Five years ago, with energy prices soaring, John Graham, the director of the basketball arena at the University of Texas, decided to measure the use of electricity and other utilities in real time. He soon found that the Frank Erwin Center, the team’s home, spent $3,500 on utilities in a single day.
Fans who attended this week’s men’s basketball season opener may not have noticed, but the 33-year-old Erwin Center is a far more energy-conscious place than it was when Mr. Graham started his money-saving push. Between the fiscal years 2006-7 and 2008-9 the arena’s electricity use dropped by 15.4 percent. Use of chilled water (for air-conditioning) fell by nearly 12 percent.
Other university athletics departments around Texas, under mounting pressure to “go green” and cut expenditures, have also instituted changes. Baylor University, which has the highest-ranked women’s and men’s basketball teams in the state, has installed motion- and audible-sensing lighting in the offices and in the weight room of its basketball building, the Ferrell Center, and is currently adding the same systems to the arena itself. A new scoreboard, lighted by energy-efficient light-emitting diodes, also has an automated on-off switch to prevent it from being left on when it is not needed, said Lori Fogleman, a university spokeswoman.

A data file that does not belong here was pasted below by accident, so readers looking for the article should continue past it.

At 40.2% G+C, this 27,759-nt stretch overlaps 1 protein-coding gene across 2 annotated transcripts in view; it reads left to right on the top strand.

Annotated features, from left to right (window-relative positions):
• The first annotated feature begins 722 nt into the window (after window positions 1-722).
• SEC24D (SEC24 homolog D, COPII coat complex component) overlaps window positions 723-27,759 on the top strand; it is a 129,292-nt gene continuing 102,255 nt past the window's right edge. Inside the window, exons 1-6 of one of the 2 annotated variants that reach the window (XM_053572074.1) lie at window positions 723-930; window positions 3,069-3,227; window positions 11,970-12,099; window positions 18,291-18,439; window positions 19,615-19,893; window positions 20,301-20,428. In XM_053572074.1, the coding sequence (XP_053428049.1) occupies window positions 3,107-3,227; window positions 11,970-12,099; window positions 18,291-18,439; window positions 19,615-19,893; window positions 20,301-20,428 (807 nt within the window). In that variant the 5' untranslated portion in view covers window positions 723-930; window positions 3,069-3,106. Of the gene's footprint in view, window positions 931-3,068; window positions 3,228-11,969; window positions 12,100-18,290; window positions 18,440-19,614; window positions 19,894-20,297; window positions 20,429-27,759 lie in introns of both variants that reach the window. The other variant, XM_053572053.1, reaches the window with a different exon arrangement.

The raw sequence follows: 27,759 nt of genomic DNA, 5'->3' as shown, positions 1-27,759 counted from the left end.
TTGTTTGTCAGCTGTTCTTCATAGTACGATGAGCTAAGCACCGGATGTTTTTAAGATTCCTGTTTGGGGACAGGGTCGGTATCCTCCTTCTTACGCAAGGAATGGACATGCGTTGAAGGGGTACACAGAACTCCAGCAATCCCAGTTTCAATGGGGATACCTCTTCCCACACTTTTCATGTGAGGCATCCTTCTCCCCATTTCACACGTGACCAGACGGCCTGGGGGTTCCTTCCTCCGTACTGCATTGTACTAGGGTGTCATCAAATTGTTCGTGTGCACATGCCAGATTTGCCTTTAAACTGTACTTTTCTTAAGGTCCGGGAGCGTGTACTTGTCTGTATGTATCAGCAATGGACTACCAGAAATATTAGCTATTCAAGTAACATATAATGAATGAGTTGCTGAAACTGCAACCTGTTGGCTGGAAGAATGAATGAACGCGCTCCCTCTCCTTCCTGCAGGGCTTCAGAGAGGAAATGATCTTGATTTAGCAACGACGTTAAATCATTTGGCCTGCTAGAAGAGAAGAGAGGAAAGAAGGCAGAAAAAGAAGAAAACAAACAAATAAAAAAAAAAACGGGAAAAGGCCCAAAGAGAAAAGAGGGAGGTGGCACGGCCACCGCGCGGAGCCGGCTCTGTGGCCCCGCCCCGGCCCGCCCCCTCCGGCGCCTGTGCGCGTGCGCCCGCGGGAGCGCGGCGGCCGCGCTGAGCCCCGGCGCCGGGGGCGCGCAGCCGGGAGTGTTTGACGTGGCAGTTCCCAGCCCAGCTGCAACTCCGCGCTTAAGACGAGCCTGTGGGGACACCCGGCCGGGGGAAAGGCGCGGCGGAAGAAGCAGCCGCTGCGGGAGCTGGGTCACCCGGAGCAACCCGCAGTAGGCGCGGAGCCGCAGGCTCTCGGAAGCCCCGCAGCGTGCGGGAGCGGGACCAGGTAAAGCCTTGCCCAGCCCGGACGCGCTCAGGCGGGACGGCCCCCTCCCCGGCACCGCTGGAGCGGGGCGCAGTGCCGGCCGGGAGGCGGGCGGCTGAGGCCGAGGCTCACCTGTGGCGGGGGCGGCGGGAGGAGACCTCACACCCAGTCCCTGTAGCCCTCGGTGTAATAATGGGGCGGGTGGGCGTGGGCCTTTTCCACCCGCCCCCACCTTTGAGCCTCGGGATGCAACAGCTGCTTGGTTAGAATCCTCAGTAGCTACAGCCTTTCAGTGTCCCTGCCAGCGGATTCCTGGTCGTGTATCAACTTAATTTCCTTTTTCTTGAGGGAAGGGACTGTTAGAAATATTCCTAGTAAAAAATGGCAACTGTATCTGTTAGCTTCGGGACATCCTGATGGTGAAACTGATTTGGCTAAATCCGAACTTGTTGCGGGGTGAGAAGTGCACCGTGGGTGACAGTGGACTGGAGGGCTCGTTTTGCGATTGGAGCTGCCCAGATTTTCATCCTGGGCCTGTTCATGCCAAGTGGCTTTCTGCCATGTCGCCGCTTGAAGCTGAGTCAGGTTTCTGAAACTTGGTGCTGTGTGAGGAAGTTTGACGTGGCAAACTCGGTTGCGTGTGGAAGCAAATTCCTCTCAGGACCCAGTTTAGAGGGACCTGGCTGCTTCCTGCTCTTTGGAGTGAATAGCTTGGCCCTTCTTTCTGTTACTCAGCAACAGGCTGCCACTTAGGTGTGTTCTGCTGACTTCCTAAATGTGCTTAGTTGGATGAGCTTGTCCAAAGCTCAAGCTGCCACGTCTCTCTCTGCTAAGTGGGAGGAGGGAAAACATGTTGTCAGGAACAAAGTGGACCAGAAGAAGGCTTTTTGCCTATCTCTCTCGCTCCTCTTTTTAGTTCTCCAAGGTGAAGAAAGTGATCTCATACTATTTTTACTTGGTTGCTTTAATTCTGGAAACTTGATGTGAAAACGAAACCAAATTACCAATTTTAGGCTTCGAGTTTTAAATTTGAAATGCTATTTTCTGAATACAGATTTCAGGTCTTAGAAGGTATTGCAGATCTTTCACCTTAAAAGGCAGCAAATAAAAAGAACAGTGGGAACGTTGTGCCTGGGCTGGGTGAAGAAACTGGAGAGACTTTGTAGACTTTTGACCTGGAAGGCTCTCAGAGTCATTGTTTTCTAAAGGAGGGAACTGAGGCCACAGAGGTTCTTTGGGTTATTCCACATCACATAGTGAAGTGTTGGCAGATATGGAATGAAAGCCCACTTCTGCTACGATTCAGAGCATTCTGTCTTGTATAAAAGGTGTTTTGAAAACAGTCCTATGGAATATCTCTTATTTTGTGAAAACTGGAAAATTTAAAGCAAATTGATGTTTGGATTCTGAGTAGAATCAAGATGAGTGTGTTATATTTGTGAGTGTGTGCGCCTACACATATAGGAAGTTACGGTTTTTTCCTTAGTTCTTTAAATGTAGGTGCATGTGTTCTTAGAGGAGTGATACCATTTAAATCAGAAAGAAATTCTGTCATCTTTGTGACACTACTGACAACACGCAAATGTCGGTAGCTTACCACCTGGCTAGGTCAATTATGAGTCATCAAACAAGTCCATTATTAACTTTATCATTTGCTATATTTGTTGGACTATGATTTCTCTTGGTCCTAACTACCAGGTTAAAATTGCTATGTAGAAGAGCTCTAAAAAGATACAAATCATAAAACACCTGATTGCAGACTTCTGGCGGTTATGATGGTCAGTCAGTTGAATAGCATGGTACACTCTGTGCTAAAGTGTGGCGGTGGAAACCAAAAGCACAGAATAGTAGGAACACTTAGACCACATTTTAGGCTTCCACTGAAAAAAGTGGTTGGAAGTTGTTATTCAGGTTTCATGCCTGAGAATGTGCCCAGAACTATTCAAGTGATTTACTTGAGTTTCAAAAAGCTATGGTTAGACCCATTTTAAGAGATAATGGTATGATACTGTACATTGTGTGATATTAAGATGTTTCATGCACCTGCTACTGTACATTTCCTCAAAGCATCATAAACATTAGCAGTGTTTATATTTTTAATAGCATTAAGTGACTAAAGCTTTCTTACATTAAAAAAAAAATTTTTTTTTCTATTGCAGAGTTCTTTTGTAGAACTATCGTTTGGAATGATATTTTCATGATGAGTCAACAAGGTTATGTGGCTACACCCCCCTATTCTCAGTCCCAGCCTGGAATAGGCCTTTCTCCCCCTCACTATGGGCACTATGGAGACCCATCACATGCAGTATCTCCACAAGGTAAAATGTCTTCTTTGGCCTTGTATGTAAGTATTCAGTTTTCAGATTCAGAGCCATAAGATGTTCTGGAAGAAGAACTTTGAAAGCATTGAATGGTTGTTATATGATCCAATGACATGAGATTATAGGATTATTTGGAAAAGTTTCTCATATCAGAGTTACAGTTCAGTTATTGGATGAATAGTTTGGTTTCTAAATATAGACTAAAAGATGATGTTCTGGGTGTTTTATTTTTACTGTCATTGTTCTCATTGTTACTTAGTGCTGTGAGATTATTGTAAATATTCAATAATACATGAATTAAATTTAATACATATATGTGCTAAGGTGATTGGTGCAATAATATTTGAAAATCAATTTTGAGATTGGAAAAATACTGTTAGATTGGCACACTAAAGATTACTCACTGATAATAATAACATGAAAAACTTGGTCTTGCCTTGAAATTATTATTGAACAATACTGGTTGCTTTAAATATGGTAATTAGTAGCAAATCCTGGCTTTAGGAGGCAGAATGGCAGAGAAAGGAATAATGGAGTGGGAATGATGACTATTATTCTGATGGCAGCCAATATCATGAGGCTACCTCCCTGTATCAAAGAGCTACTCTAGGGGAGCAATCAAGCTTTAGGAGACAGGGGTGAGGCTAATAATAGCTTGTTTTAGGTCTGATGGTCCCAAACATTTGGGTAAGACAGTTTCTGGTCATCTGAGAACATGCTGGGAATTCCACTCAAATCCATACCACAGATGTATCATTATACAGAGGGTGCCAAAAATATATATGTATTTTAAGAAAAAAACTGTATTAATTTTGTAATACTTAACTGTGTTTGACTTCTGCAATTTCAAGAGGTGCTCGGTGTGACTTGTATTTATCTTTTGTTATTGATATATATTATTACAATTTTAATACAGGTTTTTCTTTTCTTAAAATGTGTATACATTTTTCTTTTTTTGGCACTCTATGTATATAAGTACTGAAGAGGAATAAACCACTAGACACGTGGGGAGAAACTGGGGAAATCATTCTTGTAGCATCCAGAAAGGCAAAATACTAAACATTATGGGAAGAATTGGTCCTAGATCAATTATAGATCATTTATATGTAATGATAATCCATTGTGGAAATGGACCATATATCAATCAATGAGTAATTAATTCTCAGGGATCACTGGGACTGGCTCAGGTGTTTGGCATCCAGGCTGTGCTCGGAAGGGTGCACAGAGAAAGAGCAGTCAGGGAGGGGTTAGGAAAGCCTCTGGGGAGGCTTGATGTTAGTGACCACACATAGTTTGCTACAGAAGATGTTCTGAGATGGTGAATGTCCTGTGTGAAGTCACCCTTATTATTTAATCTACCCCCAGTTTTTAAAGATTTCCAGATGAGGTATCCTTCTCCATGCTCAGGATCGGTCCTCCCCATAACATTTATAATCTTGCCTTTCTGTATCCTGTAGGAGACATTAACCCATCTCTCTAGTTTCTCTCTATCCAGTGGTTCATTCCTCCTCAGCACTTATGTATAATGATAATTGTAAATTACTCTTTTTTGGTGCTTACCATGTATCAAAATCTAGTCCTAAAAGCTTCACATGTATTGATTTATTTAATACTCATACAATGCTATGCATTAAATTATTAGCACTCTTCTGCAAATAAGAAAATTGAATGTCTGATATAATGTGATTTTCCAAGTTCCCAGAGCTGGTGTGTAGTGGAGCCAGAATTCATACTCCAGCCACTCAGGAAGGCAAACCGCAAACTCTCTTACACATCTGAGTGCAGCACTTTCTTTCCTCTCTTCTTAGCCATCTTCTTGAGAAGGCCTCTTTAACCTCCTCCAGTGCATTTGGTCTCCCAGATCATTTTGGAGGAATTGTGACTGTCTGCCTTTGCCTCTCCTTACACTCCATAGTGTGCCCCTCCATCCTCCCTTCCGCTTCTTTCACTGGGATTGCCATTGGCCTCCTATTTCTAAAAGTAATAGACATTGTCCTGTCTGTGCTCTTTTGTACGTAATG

Then last year top officials in the U.T. athletics department decided to imitate the actions of the employees at the Erwin Center. All athletics staff members began getting a daily e-mail showing utility use in other buildings like the football stadium and the tennis center.
“We said, ‘Well, heck, if John can do it in his contiguous building, why can’t we do it,’ ” said Chris Plonsky, director of women’s athletics. The department’s spending on electricity, chilled water and steam (for heat) dropped by $259,500 from the 2008-9 fiscal year to the next one.
One of Mr. Graham’s innovations was shrinking the time taken to cool, or heat, the arena before a game. Before, the temperature-adjustment process began 8 to 10 hours before tip-off. Now the arena’s staff begins tinkering as late as it can get away with — generally four to six hours ahead of the game’s start time, depending on factors like ticket sales (i.e., number of warm bodies expected) and the outdoor temperature. Mr. Graham has also cut office air-conditioning to 12 hours a day from 24.
There are some things Mr. Graham cannot change. The arena’s specialized theatrical lighting, for example, is hard to swap out. Water consumption has increased in recent years, which is hard to control because much of the use is visitors’ flushing toilets and washing hands.
For Mr. Graham, the key take-away is that the more information you have about the resources you are using — whether it is electricity, water, steam or anything else — the better.
“If you can’t monitor it,” he said, “there’s no way to manage it.”